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<   No. 3121   2011-08-13   >

Comic #3121

1 Erwin: Take this truck und drive north.
2 Erwin: Take these papers. They will get you past any Nazi checkpoints.
2 Monty: What do they say?
3 Erwin: You are collecting water from die Baltic to top up die Führer's jar.
4 Prof. Jones: Sea water? Won't any guards think that's a bit fishy?

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A somewhat common factoid perpetuated by various Internet factoid lists is that human blood has the same salinity as sea water. This is poppycock.

Sea water has a salinity ranging between roughly 3% and 4% (by mass), depending on where in the world's oceans you take your sample. Human blood - and in fact that of almost all vertebrates - is pegged very close to 0.9% salinity, which is a hugely significant difference. It's the reason, for example, why drinking sea water is an incredibly bad and dangerous idea. All that excess salt has to be excreted by your kidneys to maintain your internal chemical balance, and the only way to do that is to pump it out in your urine in a more dilute water solution matching more closely your body's salinity. The result is that you get critically dehydrated very quickly.

(This is not to say that the small amounts of sea water you will inevitably ingest when swimming are dangerous. Just have a big glass of fresh water afterwards. You'll probably need one to wash the salty taste out anyway - I know I always do.)

Presumably if the Führer's brain really is kept in sea water, it's mixed with enough fresh water to reduce the salinity to a more reasonable level.

Or maybe Erwin is just making stuff up.

Or maybe this is a comic and none of it's real anyway.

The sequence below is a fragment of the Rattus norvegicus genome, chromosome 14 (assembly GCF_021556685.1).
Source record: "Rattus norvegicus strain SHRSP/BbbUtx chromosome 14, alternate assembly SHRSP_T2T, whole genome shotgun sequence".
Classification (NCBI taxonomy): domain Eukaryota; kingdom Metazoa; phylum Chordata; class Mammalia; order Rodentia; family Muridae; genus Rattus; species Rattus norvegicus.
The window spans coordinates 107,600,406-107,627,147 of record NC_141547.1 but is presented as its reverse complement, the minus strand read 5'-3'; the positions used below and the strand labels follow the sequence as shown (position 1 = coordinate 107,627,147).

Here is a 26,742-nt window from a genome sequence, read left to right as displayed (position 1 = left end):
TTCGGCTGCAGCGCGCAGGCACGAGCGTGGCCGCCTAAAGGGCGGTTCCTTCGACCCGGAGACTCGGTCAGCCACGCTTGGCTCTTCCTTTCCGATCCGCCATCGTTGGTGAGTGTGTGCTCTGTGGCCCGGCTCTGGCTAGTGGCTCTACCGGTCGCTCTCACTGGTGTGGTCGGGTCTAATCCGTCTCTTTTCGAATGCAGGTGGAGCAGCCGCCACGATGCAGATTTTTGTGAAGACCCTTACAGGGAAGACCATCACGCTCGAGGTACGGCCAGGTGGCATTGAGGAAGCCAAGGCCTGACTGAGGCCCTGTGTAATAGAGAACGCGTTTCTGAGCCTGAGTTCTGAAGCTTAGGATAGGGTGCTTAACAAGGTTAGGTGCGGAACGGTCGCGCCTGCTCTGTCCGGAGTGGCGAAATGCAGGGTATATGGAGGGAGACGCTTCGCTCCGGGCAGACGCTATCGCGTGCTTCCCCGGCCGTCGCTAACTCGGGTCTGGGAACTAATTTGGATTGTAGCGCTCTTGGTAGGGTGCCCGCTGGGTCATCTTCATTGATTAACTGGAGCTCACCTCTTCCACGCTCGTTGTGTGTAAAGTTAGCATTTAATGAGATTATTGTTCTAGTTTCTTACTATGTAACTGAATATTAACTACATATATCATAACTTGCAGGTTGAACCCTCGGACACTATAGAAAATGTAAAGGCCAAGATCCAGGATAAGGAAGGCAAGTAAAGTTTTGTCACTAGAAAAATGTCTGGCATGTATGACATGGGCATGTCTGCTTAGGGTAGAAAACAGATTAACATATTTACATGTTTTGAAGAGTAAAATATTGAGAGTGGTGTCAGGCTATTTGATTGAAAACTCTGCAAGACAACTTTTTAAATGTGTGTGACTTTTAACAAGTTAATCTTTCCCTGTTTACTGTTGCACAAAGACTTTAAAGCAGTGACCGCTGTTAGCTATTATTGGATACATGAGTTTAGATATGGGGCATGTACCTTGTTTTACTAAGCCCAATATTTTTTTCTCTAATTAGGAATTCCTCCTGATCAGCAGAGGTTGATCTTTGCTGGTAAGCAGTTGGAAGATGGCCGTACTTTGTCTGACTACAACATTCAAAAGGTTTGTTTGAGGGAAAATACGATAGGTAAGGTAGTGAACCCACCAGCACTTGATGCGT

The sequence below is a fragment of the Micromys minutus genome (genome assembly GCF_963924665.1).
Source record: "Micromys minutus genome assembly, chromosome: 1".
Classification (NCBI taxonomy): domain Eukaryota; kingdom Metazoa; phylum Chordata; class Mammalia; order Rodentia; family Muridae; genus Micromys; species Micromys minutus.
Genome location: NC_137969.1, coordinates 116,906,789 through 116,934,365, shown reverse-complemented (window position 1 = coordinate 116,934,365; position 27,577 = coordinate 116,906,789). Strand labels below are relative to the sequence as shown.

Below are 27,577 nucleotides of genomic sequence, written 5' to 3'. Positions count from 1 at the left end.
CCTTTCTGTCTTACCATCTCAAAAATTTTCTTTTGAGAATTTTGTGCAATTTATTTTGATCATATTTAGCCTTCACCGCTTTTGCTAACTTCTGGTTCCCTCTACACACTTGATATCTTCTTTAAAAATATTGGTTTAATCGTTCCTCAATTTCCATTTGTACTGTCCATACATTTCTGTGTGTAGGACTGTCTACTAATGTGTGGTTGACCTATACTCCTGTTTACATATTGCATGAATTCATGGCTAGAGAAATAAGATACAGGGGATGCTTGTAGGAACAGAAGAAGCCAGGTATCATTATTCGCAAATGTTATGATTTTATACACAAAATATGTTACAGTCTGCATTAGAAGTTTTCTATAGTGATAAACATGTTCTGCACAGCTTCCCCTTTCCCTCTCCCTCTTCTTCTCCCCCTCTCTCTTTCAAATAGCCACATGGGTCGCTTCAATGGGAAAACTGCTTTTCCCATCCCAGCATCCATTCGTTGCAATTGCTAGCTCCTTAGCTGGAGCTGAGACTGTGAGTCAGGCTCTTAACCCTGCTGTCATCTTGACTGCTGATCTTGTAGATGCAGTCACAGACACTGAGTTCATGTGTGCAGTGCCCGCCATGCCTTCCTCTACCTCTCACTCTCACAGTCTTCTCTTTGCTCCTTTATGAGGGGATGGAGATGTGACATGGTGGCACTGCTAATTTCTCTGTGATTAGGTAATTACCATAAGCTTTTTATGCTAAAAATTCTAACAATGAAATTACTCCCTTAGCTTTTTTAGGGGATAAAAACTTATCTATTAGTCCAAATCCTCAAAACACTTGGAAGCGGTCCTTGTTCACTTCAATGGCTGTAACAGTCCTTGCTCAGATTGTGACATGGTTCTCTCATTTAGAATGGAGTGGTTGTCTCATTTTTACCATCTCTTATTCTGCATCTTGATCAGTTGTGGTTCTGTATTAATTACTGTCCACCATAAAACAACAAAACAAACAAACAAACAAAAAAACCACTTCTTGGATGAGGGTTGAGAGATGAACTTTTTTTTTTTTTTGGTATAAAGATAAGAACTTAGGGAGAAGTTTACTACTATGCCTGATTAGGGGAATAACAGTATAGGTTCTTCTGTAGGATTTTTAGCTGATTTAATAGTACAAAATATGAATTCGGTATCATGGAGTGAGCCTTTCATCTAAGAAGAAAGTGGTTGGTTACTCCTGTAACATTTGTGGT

EDIT: As it happens, I overlooked an important fact about the Baltic Sea. As reader Mikko Rasa writes:

I'd like to point out that the Baltic Sea actually does have a suitable level of salinity. To quote Wikipedia:

"The open surface waters of the central basin have salinity of 0.6 to 0.8 %. At the semi-enclosed bays with major freshwater inflows, such as head of Finnish Gulf with Neva mouth and head of Bothnian gulf with close mouths of Lule, Tornio and Kemi, the salinity is considerably lower. Below 40 to 70 m, the salinity is between 1.0 and 1.5 % in the open Baltic Sea, and more than this near Danish Straits."

So the surface water actually has a lower salinity than human blood. That's not to say it's necessarily very good for use in a brain jar, with all the micro-organisms and such. I don't know if the comic characters are aware of this, but you neglected to mention it in the comments so I thought I'd notify you of it.

Why do I know this? I happen to live in Southern Finland and do scuba diving as a hobby, so I've picked up a factoid or two about the local oceanography.

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Last Modified: Saturday, 13 August 2011; 03:11:01 PST.
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